SLU Professor From Spain Discusses Catalonia CrisisPosted: Updated:
Catalonia president Carles Puidgemont immediately suspended a declaration of independence Tuesday to start negotiations with Spain's government as an independent republic.
The suspended declaration comes after weeks of protests, some injuring hundreds of people.
Marina Llorente is a St. Lawrence University professor who grew up in the city of Malaga.
"What we have right now is the social fabric of Catalonia has been divided," she said.
Llorente says independence supporters believe Catalonia helps the Spanish government more than it helps Catalonia, which accounts for a fifth of Spain's economy.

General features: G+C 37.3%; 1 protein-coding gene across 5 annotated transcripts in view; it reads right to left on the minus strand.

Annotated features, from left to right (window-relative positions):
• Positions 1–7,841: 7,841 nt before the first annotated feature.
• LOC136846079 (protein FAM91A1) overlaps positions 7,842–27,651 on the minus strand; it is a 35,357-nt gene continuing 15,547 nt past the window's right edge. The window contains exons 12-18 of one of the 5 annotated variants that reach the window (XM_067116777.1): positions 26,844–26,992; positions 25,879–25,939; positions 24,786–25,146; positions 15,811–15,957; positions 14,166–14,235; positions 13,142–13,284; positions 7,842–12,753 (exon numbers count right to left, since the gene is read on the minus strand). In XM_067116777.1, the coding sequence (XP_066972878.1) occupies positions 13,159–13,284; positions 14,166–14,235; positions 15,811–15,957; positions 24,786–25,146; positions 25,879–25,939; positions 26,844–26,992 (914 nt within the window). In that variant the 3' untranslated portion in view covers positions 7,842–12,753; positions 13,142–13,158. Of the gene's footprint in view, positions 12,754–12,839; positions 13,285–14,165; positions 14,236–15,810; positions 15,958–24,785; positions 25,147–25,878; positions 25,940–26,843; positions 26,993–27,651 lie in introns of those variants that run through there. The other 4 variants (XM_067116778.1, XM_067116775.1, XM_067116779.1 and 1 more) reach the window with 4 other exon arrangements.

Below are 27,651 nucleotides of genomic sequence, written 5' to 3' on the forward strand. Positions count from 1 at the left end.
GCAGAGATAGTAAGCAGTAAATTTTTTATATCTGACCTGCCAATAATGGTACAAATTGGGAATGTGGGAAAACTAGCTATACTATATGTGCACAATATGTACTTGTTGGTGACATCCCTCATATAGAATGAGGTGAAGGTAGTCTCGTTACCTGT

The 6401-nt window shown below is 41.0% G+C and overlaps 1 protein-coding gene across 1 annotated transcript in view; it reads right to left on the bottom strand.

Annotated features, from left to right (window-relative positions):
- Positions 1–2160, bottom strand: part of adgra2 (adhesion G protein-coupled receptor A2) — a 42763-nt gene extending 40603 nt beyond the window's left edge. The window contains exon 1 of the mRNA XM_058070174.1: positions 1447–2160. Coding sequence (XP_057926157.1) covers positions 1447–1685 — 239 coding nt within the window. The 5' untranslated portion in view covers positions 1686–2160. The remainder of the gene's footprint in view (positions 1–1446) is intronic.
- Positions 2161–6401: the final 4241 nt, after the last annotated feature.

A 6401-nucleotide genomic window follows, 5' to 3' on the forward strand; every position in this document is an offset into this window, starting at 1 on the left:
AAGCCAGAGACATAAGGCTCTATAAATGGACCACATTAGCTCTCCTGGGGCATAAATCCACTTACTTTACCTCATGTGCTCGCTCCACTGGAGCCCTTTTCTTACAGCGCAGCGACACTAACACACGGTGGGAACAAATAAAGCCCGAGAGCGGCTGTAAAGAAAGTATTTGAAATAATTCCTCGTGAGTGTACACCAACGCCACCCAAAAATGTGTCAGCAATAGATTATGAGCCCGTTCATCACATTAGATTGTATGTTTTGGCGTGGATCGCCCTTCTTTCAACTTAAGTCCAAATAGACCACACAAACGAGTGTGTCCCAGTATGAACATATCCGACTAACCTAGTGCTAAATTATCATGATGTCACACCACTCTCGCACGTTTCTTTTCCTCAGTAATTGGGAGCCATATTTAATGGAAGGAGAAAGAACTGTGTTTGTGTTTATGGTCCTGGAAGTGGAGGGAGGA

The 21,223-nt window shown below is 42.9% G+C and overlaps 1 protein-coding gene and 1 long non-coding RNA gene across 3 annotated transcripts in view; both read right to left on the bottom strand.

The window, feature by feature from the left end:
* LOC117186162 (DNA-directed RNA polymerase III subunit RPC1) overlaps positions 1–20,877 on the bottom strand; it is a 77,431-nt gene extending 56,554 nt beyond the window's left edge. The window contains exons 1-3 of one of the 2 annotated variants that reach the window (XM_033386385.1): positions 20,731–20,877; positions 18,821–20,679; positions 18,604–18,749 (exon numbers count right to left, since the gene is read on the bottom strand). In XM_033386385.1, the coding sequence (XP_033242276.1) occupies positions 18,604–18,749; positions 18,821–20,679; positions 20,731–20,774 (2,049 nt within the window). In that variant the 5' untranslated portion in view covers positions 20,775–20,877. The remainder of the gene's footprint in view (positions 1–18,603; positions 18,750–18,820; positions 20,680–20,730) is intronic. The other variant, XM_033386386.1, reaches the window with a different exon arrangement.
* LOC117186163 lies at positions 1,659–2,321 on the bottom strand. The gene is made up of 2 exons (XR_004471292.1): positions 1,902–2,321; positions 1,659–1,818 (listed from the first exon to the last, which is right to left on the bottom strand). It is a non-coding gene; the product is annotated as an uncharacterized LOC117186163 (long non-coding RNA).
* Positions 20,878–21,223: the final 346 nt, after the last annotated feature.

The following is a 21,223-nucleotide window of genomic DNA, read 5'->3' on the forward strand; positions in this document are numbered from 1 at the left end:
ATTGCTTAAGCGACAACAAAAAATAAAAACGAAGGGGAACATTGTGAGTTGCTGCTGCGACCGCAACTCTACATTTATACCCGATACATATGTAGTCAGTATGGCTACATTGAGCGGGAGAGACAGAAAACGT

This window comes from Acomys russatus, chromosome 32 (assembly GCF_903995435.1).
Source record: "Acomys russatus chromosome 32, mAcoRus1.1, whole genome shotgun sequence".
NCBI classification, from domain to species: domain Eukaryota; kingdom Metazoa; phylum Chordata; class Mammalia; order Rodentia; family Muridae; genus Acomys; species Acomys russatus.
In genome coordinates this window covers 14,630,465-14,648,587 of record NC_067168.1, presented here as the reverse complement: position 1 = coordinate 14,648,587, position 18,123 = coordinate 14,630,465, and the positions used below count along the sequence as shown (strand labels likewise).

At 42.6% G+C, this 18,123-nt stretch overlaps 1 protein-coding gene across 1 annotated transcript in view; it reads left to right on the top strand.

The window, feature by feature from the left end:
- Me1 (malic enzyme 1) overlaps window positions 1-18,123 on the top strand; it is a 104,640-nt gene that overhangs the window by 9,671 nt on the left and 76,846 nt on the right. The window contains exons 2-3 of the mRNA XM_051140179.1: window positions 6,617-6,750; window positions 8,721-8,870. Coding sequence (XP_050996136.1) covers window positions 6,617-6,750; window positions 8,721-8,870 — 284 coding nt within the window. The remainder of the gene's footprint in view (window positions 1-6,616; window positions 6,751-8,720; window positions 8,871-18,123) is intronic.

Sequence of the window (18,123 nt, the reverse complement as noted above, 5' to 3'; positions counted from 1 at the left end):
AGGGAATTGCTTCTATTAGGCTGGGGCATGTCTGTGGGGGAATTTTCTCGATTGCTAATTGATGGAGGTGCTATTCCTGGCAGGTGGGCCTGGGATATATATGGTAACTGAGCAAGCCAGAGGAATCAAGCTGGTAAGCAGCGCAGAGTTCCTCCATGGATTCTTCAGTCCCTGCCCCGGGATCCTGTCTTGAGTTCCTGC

Catalonia also has a separate language and culture.
Catalonia says 90 percent of voters chose independence on October 1. Only about 40 percent of voters participated because the vote was declared illegal and some boycotted it.
"The main government didn't want to hear these voices of Catalans," said Llorente.
Llorente says Catalonian independence could spark global financial concerns like after Brexit and inspire nationalistic groups all around the world, including here in the U.S."
"Can you imagine here if suddenly California decided to be independent? All the main companies, the main banks are leaving," said Llorente.
Some St. Lawrence students are studying in Madrid this semester, living in part of Spanish history.